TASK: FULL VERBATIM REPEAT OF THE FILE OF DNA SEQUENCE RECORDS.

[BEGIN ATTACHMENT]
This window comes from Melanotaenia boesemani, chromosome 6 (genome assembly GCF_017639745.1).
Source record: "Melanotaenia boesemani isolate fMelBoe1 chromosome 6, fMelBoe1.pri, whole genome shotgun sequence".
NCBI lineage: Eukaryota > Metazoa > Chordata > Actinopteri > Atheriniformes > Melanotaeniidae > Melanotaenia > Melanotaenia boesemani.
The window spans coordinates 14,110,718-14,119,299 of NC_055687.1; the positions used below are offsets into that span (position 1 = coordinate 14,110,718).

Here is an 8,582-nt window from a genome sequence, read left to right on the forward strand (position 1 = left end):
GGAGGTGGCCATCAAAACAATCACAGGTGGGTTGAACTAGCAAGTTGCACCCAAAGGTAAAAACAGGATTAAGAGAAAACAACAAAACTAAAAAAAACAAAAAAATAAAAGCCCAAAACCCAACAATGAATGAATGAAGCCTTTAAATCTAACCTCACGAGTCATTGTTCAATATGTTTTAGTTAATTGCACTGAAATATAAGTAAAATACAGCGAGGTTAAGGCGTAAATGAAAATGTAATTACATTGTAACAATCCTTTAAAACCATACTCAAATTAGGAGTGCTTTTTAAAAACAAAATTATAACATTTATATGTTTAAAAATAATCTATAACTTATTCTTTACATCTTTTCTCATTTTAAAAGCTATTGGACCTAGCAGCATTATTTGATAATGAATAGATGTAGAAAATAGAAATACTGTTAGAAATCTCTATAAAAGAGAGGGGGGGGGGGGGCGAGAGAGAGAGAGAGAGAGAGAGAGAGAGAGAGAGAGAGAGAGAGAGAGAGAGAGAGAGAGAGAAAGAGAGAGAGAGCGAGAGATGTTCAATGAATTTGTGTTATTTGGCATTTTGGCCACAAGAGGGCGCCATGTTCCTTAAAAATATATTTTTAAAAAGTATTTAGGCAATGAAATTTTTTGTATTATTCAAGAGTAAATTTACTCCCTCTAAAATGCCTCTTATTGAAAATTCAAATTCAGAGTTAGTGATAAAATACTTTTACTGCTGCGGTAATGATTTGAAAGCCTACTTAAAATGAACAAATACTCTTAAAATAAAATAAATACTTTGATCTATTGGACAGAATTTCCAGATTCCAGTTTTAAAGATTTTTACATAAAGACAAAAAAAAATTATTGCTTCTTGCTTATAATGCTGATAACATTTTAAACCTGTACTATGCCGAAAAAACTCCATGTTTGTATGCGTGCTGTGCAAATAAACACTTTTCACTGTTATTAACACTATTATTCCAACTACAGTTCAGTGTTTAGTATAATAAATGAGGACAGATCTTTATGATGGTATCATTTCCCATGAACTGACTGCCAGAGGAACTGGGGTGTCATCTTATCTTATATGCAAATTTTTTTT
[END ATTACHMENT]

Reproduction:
This window comes from Melanotaenia boesemani, chromosome 6 (genome assembly GCF_017639745.1).
Source record: "Melanotaenia boesemani isolate fMelBoe1 chromosome 6, fMelBoe1.pri, whole genome shotgun sequence".
NCBI lineage: Eukaryota > Metazoa > Chordata > Actinopteri > Atheriniformes > Melanotaeniidae > Melanotaenia > Melanotaenia boesemani.
The window spans coordinates 14,110,718-14,119,299 of NC_055687.1; the positions used below are offsets into that span (position 1 = coordinate 14,110,718).

Here is an 8,582-nt window from a genome sequence, read left to right on the forward strand (position 1 = left end):
GGAGGTGGCCATCAAAACAATCACAGGTGGGTTGAACTAGCAAGTTGCACCCAAAGGTAAAAACAGGATTAAGAGAAAACAACAAAACTAAAAAAAACAAAAAAATAAAAGCCCAAAACCCAACAATGAATGAATGAAGCCTTTAAATCTAACCTCACGAGTCATTGTTCAATATGTTTTAGTTAATTGCACTGAAATATAAGTAAAATACAGCGAGGTTAAGGCGTAAATGAAAATGTAATTACATTGTAACAATCCTTTAAAACCATACTCAAATTAGGAGTGCTTTTTAAAAACAAAATTATAACATTTATATGTTTAAAAATAATCTATAACTTATTCTTTACATCTTTTCTCATTTTAAAAGCTATTGGACCTAGCAGCATTATTTGATAATGAATAGATGTAGAAAATAGAAATACTGTTAGAAATCTCTATAAAAGAGAGGGGGGGGGGGGGCGAGAGAGAGAGAGAGAGAGAGAGAGAGAGAGAGAGAGAGAGAGAGAGAGAGAGAGAGAGAGAGAAAGAGAGAGAGAGCGAGAGATGTTCAATGAATTTGTGTTATTTGGCATTTTGGCCACAAGAGGGCGCCATGTTCCTTAAAAATATATTTTTAAAAAGTATTTAGGCAATGAAATTTTTTGTATTATTCAAGAGTAAATTTACTCCCTCTAAAATGCCTCTTATTGAAAATTCAAATTCAGAGTTAGTGATAAAATACTTTTACTGCTGCGGTAATGATTTGAAAGCCTACTTAAAATGAACAAATACTCTTAAAATAAAATAAATACTTTGATCTATTGGACAGAATTTCCAGATTCCAGTTTTAAAGATTTTTACATAAAGACAAAAAAAAATTATTGCTTCTTGCTTATAATGCTGATAACATTTTAAACCTGTACTATGCCGAAAAAACTCCATGTTTGTATGCGTGCTGTGCAAATAAACACTTTTCACTGTTATTAACACTATTATTCCAACTACAGTTCAGTGTTTAGTATAATAAATGAGGACAGATCTTTATGATGGTATCATTTCCCATGAACTGACTGCCAGAGGAACTGGGGTGTCATCTTATCTTATATGCAAATTTTTTTT